If a team can’t score it can’t win, right? However, does that mean that your defense needs to be Top 5 to win the Cup?
Now, it seems to be common knowledge that you cannot win a championship in a professional sport and not play great defense. Certainly if you excel at defense it can’t hurt, but is it really what “wins” the championships? Obviously if you can’t score you can’t win a game, so that pretty much makes the statement “defense wins championships” a double edged sword. While stopping your opponent from scoring is a good thing, if your team can’t score, you still can’t win. So now it becomes the delicate dance of putting the right pieces together and finding balance. Certainly you cannot ignore one component of the game entirely, as again: if you can’t score, you can’t win, and likewise if you can’t stop your opponent from scoring more goals than you, you can’t win.
So we turn our heads to the acquisitions, or lack thereof, for the Capitals on Day 1 of the free agency. Certainly either the acquisition of Anton Volchenkov, Paul Martin, Zbynek Michalek, Dan Hamhuis or Henrik Tallinder could have helped the Capitals improve their defense. Looking at the Capitals objectively, last year they had the best offense in the league and a middle of the road defense so an upgrade at the defense really would have helped. Supposedly the additions of Karl Alzner and John Carlson will be those upgrades, though whether it is enough to push this team over the top is the question. In the event that it is… saving that cap space to give pay outs to those players come contract time will look like incredibly well executed planning. However, more pressing is the desire to win the Stanley Cup and the question becomes, are the Capitals good enough on offense and defense to win the Cup? Since the notable free agent signings have all been defensive, and that is the Capitals current shortcoming, let’s talk about the defense of the past Stanley Cup winners since the lockout.
2009-2010 Stanley Cup Winner Chicago Blackhawks – Winners in 6 games over PHI, they averaged 4.17 Goals For, while averaging 3.67 Goals Against. Certainly not the stingy defense that fans and players clamored over, and certainly not a case for defense winning a championship as those numbers are all out offense. Notably, this offensive production was against the highly vaunted Philadelphia defense, which is being touted as the best defense in the Eastern Conference, prior to the beginning of the 2010-11 Season.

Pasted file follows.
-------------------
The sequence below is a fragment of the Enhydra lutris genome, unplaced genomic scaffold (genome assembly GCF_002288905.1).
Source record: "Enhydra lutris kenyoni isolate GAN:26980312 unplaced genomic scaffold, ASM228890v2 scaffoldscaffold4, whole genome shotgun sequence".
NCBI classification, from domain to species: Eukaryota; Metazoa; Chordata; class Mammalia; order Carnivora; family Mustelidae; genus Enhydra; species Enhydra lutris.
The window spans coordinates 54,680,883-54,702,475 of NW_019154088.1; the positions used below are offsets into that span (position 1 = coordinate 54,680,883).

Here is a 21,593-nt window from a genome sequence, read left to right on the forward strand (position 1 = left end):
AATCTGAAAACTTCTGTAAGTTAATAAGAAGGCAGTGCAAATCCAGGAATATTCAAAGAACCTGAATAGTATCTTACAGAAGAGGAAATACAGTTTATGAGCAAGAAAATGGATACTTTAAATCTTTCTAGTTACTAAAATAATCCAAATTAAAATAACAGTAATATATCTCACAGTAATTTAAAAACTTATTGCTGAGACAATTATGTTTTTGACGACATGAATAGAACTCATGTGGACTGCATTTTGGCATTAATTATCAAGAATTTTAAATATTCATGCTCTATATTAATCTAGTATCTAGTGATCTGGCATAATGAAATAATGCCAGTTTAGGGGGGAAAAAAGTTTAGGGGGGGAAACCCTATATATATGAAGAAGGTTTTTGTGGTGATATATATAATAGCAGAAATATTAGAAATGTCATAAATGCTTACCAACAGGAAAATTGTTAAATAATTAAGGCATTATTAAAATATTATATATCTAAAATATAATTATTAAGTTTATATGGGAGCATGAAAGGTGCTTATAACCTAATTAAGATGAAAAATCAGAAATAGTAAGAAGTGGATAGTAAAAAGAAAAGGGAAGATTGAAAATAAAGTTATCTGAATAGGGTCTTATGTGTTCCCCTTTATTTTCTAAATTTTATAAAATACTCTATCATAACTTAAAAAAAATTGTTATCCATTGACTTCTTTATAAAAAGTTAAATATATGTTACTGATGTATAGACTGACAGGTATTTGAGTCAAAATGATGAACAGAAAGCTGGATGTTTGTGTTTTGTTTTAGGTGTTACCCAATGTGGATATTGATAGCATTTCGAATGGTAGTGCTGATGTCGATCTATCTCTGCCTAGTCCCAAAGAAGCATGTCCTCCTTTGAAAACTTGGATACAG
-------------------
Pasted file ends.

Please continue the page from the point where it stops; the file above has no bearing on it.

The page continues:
2008-2009 Stanley Cup Winner Pittsburgh Penguins – Winners in 7 games over DET, they averaged a lowly 2 Goals For, while averaging 2.43 Goals Against. This is certainly an example of defense winning championships as on a whole they were outscored by their opponents. Most notably by almost .5 Goals per Game, but I will come back to that.
2007-2008 Stanley Cup Winner Detroit Red Wings – Winners in 6 games over PIT, they averaged a solid 2.83 Goals For, while averaging a smothering 1.67 Goals Against. This is certainly another example of defense winning championships, stymieing the Penguins on defense while jumping out to a commanding lead in the series through offense in 3-0 and 4-0 wins.
2006-2007 Stanley Cup Winner Anaheim Ducks – Winners in 5 games over OTT, they averaged a dynamic 3.2 Goals For, while averaging a solid 2.2 Goals Against. This is yet another example of defense seemingly winning championships, as they outscored their opponents the Ottawa Senators by a full goal, absolutely dominating the series.
2005-2006 Stanley Cup Winner Carolina Hurricanes – Winners in 7 games over EDM, they averaged a solid 2.71 Goals For, while averaging a solid 2.28 Goals Against. Like those after, it appears that defense won the cup.
Now, you might feel that this is conclusive evidence that “Yes, you need great defense to win the Cup”, and anyone who disagrees with you is out of their mind… yet, it’s actually not. Like I mentioned before defense certainly helped win these championships, but what it really comes down to the following:
A team only has to stop its opponent once more than it gets stopped.
That’s what’s conclusive out of these numbers. That when we look closely at the teams that either made the finals or went on a deep playoff run, they all had a goal differential of close to half a goal (.5). That is the magic number for winning the Cup as just under half of the games were decided by a goal (48%). Looking at the Caps numbers specifically they averaged 3.14GF and 2.86GA. Surprisingly their Goals Against is roughly the same as CHI. Where they differ is CHI average 3.54GF. In CHI they stepped up and added more goals per game (3.54 v 3.2) where WSH lowered its GF (3.14 v 3.82) and slightly elevated their GA (2.86 v 2.77).
The key is in consistent production- a trait the Caps have lacked their last 3 postseasons.